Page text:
T Natarajan's excellent introduction could finally end India's long search for a left-arm pacer

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  • At 29 years of age, Thangarasu Natarajan is hardly a budding youngster who is making his maiden foray at the senior level of international cricket. Yet, the Tamil Nadu-native has arrived in Australia with less first-class and domestic appearances than India’s young starlets such as Shubman Gill and Prithvi Shaw.

    On Sunday in front of a partisan Indian crowd at the Sydney Cricket Ground, the left-arm pacer showed none of that inexperience in only his third outing in international cricket. In a T20I clash where every fast bowler from either side went at nearly 10 runs an over, Natarajan stood out starkly with figures of 2-20 from his four overs.

    While Hardik Pandya took all the limelight from India’s series clinching win in Sydney, Natarajan’s display was equally worthy of the Man-of-the-match award. The pacer wouldn’t have even been on the field had spinner Varun Chakravarthy Australian tour not pulled out of the tour due to an injury.

    Not only has Natarajan seized the unexpected opportunity to the hilt, he has also put himself firmly in contention to represent India in the 2021 T20I World Cup on home soil. Seven wickets in three limited-overs appearances are handsome returns for the rookie international who thrust himself into the spotlight with his accurate displays in the 2020 Indian Premier League.

    On a tour where experienced stalwarts such as Jasprit Bumrah and Mohammed Shami have been largely subdued, it is Natarajan’s raw exuberance which has helped India turn the tide against the Aussies. It is no surprise that each of Natarajan’s three appearances have culminated in victories for the visitors with his timely wickets.

    His rags-to-riches story has been well documented by several news outlets in the past week and is testament to the role franchise T20 model has played in unearthing hidden talent. Although the southpaw did make his first-class debut for Tamil Nadu five years ago, his career had come to a standstill after he was immediately reported for a suspect bowling action.

    It has taken a remodeled bowling action, patience and heaps of persistence for Natarajan to fight his way back from that early setback. From catching the eye of big franchises with his displays in the Tamil Nadu Premier League to starring for Sunrisers Hyderabad in the 2020 edition of the IPL, it has been some journey from a small village in the Salem district.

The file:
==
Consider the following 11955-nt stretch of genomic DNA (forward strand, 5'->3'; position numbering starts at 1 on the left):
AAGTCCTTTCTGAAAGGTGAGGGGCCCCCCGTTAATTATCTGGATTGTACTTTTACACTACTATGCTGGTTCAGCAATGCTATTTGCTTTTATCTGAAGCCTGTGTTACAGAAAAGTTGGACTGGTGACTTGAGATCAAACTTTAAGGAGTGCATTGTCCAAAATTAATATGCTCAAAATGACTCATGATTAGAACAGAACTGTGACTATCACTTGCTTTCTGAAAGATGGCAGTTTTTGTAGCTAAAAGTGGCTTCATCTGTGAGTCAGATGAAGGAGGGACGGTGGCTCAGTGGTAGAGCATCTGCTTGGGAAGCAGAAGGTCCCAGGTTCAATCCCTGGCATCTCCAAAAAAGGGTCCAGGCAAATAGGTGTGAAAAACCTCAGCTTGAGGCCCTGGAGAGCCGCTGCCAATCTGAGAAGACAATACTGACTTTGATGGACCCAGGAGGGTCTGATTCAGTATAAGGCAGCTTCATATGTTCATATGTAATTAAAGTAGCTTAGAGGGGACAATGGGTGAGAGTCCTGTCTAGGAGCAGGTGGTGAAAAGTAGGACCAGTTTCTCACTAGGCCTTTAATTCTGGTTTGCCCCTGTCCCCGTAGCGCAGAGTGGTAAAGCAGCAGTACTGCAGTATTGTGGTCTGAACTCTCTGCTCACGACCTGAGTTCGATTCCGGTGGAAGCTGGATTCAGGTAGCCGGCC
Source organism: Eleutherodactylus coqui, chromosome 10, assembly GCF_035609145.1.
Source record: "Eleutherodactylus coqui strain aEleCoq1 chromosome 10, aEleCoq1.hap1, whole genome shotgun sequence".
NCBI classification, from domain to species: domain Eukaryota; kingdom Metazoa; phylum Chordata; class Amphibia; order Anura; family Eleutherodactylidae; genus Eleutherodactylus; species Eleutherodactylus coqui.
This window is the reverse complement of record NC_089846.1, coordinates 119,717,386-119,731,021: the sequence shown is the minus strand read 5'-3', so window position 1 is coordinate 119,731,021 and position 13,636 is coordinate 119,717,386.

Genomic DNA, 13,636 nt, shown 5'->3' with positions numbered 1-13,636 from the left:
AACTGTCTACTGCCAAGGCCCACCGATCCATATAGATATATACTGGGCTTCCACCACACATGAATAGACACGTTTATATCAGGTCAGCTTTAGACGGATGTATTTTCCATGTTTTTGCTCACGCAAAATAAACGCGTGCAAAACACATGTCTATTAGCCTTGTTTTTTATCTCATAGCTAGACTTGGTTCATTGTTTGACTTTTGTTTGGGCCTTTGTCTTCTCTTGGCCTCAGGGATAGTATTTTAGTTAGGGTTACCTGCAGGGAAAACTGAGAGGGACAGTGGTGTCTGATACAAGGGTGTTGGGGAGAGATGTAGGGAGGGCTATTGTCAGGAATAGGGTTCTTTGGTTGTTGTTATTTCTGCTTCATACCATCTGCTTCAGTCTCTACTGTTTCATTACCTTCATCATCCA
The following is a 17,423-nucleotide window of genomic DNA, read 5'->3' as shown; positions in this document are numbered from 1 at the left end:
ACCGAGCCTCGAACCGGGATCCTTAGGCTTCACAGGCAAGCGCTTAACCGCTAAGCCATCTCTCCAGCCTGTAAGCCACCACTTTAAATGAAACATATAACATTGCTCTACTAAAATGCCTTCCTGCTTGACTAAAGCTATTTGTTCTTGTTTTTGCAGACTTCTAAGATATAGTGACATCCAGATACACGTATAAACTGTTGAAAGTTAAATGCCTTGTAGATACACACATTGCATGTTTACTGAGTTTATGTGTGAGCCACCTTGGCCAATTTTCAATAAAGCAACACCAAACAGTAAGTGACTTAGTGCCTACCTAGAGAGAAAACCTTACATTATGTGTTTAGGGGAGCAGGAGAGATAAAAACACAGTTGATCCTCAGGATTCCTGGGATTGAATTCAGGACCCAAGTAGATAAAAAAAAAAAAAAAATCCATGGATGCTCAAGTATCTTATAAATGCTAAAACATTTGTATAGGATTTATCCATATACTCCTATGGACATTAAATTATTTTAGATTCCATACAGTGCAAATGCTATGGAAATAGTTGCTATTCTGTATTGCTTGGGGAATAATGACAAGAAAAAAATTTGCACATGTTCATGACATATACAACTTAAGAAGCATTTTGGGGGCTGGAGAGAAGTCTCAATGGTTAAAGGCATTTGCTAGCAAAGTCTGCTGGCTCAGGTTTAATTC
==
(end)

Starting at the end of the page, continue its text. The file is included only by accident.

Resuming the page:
His IPL performances for Hyderabad have seen him quickly gain a reputation as a yorker specialist, and wickets of heavyweights such as Virat Kohli, AB de Villiers were the icing on the cake of a remarkable season. Not many were surprised with his subsequent ascension to international cricket team, though his unfazed nerves on the big stage in Australia has been a welcome relief to the Indian fans.

    His ability to nail yorkers in the death overs should prove to be the perfect supplement to Bumrah and Shami in the T20I World Cups to come in 2021 and 2022. More importantly, Natarajan provides the perfect contrast to an Indian bowling attack which is predominantly right-armed.

    Ever since Irfan Pathan fizzled out at the international level after a meteoric rise, India have been desperately searching for a left-arm pacer to fill the void. Several different bowlers have been experimented in that role to similarly disappointing results. Natarajan’s Sunrisers Hyderabad team-mate Khaleed Ahmed was the last man to audition for the role, while the likes of Barinder Saran and Jaydev Unadkat were the previous candidates to fail the audition.

    It is just three matches into his international career, but the early signs from Natarajan will be highly encouraging for Kohli and the Indian team management. Unlike India’s premier left-arm pacers such as Zaheer Khan and Irfan Pathan, Natarajan doesn’t possess the ability to generate prodigious movement with the new ball.

    However, he compensates for that shortcoming with his accuracy at the death along with some clever change-ups in pace.

    There is just something about the angles created that make left-arm fast bowlers a headache for right-armed batsmen, and India will be delighted to finally have one of their own. Nearly every team at the international level has such a bowler at their disposal currently. Australia has Mitchell Starc, New Zealand have Trent Boult while England have Sam Curran. Meanwhile, Pakistan’s cup is overflowing with the trio of Shaheen Afridi, Wahab Riaz and Mohammad Amir.

    Only time will tell if Natarajan can sustain this initial euphoria and go on to forge a long career. Many have come before him, only to fade out quickly.

    India don’t really need him to lead the bowling attack like a Wasim Akram or a Zaheer Khan. They have the likes of Bumrah and Shami to take care of that mantle.

    They just require him to play an able supporting fiddle while also providing a different dimension to the bowling attack. Well begun is half the job done for Natarajan, and he will now need to maintain his electric start in what will be a busy schedule for India over the next two years.